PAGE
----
New penalties for drunk drivers, street racers, and “pocket bike” riders – along with improvements to California’s teen driving requirements – are among the laws taking effect as of Sunday, Jan. 1, according to the Automobile Club of Southern California.
“Many of these laws are designed to improve safety for motorists by increasing penalties for unsafe driving behavior,” said Alice Bisno, the Auto Club’s vice president for legislative affairs.
New laws affecting motorists that go into effect Jan. 1 include:
AB 1325 establishes a jail term of 30 days to six months for persons found guilty of engaging in motor-vehicle speed contests if the driver causes bodily injury to someone other than himself or herself.
Drunk Driving Penalties
SB 597 extends from seven years to 10 years the time period an individual is ineligible for a good-driver discount following a conviction for drunk driving. This change is consistent with the change made in 2005 by SB 1694, which required all DUI convictions to remain on a violator’s record for 10 years instead of seven.
Two other new laws improve law enforcement’s ability to impound drunk drivers’ vehicles. SB 207 authorizes an officer to impound the vehicle of a person with a prior DUI conviction arrested for a suspected DUI if the person has a blood alcohol level of at least 0.10 percent or if the person refuses a chemical test. AB 979 authorizes an officer to impound the vehicle of a motorist violating a requirement to drive only a vehicle equipped with a functioning, certified ignition interlock device.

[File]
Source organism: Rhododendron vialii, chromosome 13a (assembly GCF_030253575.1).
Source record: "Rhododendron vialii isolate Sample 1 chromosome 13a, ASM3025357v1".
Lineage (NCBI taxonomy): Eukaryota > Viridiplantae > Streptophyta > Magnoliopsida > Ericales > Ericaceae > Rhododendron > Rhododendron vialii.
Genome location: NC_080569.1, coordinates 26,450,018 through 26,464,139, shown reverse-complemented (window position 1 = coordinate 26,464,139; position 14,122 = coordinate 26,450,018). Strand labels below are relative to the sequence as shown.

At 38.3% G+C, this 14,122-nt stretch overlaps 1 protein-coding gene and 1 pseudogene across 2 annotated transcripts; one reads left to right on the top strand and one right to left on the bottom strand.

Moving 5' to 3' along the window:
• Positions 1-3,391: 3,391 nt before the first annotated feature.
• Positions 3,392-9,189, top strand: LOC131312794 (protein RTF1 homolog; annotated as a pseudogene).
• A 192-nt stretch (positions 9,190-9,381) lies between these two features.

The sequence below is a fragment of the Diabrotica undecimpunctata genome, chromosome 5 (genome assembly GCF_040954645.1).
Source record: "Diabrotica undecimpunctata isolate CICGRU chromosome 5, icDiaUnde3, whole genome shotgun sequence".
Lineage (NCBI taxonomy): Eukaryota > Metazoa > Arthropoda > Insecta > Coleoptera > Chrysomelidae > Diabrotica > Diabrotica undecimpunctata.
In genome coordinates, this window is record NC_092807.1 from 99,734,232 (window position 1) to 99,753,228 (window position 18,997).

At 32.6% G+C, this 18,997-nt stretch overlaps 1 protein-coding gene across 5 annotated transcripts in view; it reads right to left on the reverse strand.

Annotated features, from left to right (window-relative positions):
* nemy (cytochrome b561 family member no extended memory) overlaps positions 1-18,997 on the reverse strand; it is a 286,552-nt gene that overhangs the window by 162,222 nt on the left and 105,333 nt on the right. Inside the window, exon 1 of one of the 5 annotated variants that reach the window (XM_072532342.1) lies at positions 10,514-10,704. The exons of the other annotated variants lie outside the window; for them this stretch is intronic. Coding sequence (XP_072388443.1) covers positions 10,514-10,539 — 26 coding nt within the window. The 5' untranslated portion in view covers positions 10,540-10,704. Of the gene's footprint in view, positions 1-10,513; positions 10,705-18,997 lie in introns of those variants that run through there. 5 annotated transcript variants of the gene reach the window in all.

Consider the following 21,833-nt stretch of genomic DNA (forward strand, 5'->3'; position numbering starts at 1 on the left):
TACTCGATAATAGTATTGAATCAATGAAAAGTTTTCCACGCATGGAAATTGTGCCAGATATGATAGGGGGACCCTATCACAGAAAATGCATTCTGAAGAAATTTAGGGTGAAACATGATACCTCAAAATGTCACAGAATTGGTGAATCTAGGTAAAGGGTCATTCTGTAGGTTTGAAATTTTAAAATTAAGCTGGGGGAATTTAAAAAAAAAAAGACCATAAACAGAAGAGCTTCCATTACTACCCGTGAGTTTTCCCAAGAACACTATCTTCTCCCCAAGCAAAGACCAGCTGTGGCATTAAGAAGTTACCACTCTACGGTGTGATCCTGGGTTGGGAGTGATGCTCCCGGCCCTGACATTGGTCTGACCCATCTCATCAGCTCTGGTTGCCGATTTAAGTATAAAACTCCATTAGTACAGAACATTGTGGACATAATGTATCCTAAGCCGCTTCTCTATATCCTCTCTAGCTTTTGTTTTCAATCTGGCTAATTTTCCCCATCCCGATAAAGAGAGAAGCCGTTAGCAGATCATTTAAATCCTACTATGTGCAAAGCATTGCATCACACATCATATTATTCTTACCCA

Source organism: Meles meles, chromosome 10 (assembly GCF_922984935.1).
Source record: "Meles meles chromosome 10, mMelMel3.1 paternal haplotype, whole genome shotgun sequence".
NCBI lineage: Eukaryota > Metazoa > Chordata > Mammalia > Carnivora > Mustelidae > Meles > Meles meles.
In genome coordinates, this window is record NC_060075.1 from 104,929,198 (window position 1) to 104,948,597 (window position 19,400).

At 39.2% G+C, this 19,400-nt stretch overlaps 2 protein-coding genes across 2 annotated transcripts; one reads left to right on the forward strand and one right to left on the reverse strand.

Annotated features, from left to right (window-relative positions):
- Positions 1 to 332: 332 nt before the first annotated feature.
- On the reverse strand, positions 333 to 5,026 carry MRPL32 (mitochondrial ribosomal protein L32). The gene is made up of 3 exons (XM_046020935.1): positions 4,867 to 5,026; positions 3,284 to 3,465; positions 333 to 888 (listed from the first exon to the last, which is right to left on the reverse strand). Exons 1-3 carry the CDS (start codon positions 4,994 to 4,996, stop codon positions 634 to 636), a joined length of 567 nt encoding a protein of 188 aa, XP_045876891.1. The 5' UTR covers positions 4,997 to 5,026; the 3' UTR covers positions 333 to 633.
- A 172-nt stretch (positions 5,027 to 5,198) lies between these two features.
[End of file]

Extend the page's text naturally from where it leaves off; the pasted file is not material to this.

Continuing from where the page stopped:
AB 1051 provides a definition of a pocket bike and requires the manufacturer to let prospective buyers know, in writing, where one may not be operated. Pocket bikes, which are miniature motorcycles, are illegal to ride on public streets. Additionally, the new law specifies that pocket bikes seized by law enforcement will be held for a minimum of 48 hours and will be released only after appropriate fees have been paid.
SB 20 extends the state’s low-cost automobile insurance program for qualified drivers to the year 2011 and adds six more counties where it will be available. Previously, low-cost auto insurance was available only in Los Angeles and San Francisco counties; now, it can also be obtained in Alameda, Fresno, Orange, Riverside, San Bernardino, and San Diego counties. The law also gives the insurance commissioner the discretion to add more counties in the future.
Graduated Driver Licensing Law Strengthened
AB 1474 strengthens the existing teen licensing law by requiring teen motorists to have their license for one year before being allowed to drive between 11 p.m. and 5 a.m., or before being allowed to transport young passengers without an adult in the car. Even teens who have gotten their licenses before Jan. 1 will have to follow the new law if their licenses are less than one year old.
Under the previous teen driving law, motorists under age 18 were prohibited from driving between midnight and 5 a.m. for one year after being licensed, and could not transport young passengers without an adult in the car for the first six months after obtaining a license.
In 1997, the Auto Club sponsored California’s graduated driver licensing law. Its purpose was to reduce the number of teen deaths and injuries in car crashes, and it worked: In the two years following the law’s implementation, at-fault crashes involving 16-year-old drivers dropped 24 percent, and the number of teen-passenger deaths and injuries from crashes involving 16-year-old drivers declined 40 percent.
Still, nearly 40,000 teen drivers and passengers in California died or were injured in car crashes in 2004, and car crashes remain the leading cause of death in the state for teens ages 15-20.
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